4 After the strawberries have macerated for 30 minutes, place a sieve over a bowl and drain the liquid out of the strawberry mixture into the bowl. Take that strawberry liquid and put it in a small saucepan. Add a tablespoon of balsamic vinegar to the saucepan, and bring to a boil on medium high heat. Boil until the liquid has reduced to the consistency of syrup, remove from heat and let cool.

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5 Assemble the tart. Spread the mascarpone mixture over the bottom of the tart shell. Arrange the strawberries on top of the mascarpone mixture. Use a pastry brush to brush on the balsamic glaze.

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Strawberry Mascarpone Tart

Showing 4 of 25 Comments

  • jim grannon

    In place of the balsamic I use a lightly sweetened rum Sauce and let it sink in for afew hours before serving and use small puff or pie crust tart shells for it.
    This comes from my childhood roots in the Newark NJ area and an Italian bakery called Ditti Ferrara’s.
    I’ve lived in florida for 15 years now and I haveta tell ya that although the climate is wonderful, you can’t get decent pizza, Italian bread, Italian cooking or pastry unless you make it yourself.
    I don’t miss shoveling snow but I sure miss the food. Our extended family had Italian, polish, a lithuanian or two and mostly Irish folk (whose food Isn’t worth mentioning).
    I had a Sicilian uncle–by marriage– who was the best Italian cook ever. He taught me how to make tomato sauce, meatballs , sausage and bracciola as well as veal dishes.
    So I rarely dine out Italian down here in Tampa Bay because mine is better–and cheaper. And I’m pretty sure my Uncle Fred would back me up on this if he were alive. He was a carpenter and although I couldn’t saw a piece of wood or hammer a nail to his satisfaction, he raved about my saltimboca and spinach. then of course, he whacked me in the head and told me I should follow his instructions instead of inventing. He was one of my heroes.

    Cheers,
    Jim Grannon (an Irish Jersey boy)

  • Karen

    This dessert is an absolute show stopper! Thank you! I am not a dessert cook – mostly, I ask the guests to bring dessert when we’re having a dinner. This may change things.

    I used a gingersnap cookie crust which was too stiff/hard when slicing. I will definitely do the puff pastry thing next time. I did not add sugar to the mascarpone and it was lovely without it.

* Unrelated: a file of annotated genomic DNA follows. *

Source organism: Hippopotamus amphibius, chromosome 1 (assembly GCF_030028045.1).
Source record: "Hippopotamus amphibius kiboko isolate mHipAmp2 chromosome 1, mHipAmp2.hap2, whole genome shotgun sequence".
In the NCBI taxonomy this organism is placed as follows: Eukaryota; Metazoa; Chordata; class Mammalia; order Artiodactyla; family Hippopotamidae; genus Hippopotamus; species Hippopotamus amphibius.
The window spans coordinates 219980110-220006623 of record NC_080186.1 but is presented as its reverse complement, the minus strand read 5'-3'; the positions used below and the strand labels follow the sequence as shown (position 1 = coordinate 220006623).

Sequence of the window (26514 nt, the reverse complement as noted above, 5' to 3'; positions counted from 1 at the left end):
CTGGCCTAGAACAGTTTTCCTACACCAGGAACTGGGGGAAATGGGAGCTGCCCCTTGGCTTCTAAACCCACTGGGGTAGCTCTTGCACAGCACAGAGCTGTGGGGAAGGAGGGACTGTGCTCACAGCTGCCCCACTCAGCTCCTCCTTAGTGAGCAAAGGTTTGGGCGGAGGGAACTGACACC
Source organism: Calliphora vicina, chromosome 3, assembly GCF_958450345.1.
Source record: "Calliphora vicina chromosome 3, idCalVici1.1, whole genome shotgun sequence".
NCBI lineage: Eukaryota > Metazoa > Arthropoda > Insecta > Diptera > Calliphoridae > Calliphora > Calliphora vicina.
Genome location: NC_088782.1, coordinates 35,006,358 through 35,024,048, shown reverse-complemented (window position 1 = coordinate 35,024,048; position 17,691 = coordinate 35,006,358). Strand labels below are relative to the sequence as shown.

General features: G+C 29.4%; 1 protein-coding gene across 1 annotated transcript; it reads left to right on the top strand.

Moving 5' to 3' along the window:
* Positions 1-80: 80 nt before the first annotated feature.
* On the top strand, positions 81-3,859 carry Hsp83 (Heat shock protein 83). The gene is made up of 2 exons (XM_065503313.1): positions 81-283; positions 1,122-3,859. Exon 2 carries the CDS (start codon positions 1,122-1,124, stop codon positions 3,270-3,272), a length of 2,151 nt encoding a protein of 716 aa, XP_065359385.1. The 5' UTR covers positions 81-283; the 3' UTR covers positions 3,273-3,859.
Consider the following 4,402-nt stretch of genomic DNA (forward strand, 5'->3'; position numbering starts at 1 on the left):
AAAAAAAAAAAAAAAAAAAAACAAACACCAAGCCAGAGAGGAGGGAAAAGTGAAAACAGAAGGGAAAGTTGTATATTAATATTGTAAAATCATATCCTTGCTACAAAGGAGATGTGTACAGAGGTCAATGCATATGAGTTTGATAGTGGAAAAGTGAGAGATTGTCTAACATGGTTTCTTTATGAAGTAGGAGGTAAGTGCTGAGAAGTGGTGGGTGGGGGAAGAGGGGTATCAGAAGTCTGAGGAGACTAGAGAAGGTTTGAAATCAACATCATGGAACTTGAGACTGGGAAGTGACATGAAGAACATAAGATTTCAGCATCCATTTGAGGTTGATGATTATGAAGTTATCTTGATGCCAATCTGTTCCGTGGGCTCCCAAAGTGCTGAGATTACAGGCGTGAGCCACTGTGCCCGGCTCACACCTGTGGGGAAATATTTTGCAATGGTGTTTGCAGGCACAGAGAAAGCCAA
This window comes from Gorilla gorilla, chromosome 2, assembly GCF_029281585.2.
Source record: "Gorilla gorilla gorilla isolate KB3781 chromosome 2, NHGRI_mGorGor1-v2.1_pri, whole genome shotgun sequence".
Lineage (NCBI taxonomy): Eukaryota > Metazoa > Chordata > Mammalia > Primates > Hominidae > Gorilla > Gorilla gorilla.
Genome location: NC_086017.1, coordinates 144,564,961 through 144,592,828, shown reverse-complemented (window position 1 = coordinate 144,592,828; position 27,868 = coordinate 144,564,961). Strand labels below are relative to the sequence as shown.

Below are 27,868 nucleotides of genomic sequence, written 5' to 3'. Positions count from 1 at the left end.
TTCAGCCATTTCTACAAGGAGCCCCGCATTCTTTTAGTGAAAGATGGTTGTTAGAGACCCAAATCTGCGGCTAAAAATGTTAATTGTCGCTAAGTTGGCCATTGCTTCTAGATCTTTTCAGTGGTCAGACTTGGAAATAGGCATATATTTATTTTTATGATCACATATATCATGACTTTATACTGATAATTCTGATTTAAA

One question, is it meant to be 2 pounds of strawberries then hulled and quartered? Or 2 pounds of hulled and quartered strawberries? I did the latter and it seemed like a lot of strawberries. No complaints, though!

    Again, many thanks!

    That would be 2 pounds of strawberries that you then hull and quarter. ~Elise

  • Cherie

    This recipe turned out to be wonderful! I was disappointed I must say the next day when I noticed on the left over tart the balsamic syrup had discolored the marscapone. I used a very dark thick balsamic vinegar. I wondered if there was a way to avoid the darkening affect or did I do something wrong? It still tasted delicious.

    I don’t think this tart is something that holds up well for the next day. ~Elise

  • daveg

    i tried this recipe, and while overall it was quite good, two things went wrong:
    1) the tart crust (which you referenced here) shrank and became very tough
    2) the balsamic glaze just didn’t taste quite right

    in the first case, i’m guessing that my attempt to short-cut the re-chilling of the dough caused the butter (yes, real butter) to warm too much, also perhaps my dough was overly dry.

    in the second, i bought some balsamic vinegar (7 yrs) just for the purpose, reduced it a little too much, and the flavor just didn’t blend with the strawberries so well.

    do you need to spend $45+ on some balsamic to get a good one for dessert use?
    or does my palette just not “get it”?

    thanks!

  • will

    OK, just finished it. Decided to use a mixture of marscapone and whipped cream. Think it will be amazing but wont know until I get it into work tomorrow. Have to say, my strawberries are much smaller than the ones in the photo so it doesn’t look nearly as good but I bet it will be TASTASTIC!